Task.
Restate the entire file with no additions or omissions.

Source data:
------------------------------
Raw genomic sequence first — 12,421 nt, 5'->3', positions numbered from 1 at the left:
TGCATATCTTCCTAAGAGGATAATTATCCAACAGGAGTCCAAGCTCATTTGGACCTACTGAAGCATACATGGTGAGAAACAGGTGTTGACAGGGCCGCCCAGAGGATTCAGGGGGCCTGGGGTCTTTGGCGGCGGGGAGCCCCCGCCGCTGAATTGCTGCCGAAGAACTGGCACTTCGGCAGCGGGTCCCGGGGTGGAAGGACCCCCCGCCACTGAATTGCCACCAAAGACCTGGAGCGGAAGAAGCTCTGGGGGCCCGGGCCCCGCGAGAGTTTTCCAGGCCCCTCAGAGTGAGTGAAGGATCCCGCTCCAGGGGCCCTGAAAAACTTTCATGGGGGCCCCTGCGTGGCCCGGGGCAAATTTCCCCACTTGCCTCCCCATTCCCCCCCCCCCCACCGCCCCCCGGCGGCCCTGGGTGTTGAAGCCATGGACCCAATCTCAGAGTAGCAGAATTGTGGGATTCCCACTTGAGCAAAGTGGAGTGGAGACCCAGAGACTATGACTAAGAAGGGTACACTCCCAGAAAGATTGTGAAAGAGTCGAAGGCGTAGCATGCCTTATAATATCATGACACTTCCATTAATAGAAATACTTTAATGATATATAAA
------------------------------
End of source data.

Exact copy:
Raw genomic sequence first — 12,421 nt, 5'->3', positions numbered from 1 at the left:
TGCATATCTTCCTAAGAGGATAATTATCCAACAGGAGTCCAAGCTCATTTGGACCTACTGAAGCATACATGGTGAGAAACAGGTGTTGACAGGGCCGCCCAGAGGATTCAGGGGGCCTGGGGTCTTTGGCGGCGGGGAGCCCCCGCCGCTGAATTGCTGCCGAAGAACTGGCACTTCGGCAGCGGGTCCCGGGGTGGAAGGACCCCCCGCCACTGAATTGCCACCAAAGACCTGGAGCGGAAGAAGCTCTGGGGGCCCGGGCCCCGCGAGAGTTTTCCAGGCCCCTCAGAGTGAGTGAAGGATCCCGCTCCAGGGGCCCTGAAAAACTTTCATGGGGGCCCCTGCGTGGCCCGGGGCAAATTTCCCCACTTGCCTCCCCATTCCCCCCCCCCCCACCGCCCCCCGGCGGCCCTGGGTGTTGAAGCCATGGACCCAATCTCAGAGTAGCAGAATTGTGGGATTCCCACTTGAGCAAAGTGGAGTGGAGACCCAGAGACTATGACTAAGAAGGGTACACTCCCAGAAAGATTGTGAAAGAGTCGAAGGCGTAGCATGCCTTATAATATCATGACACTTCCATTAATAGAAATACTTTAATGATATATAAA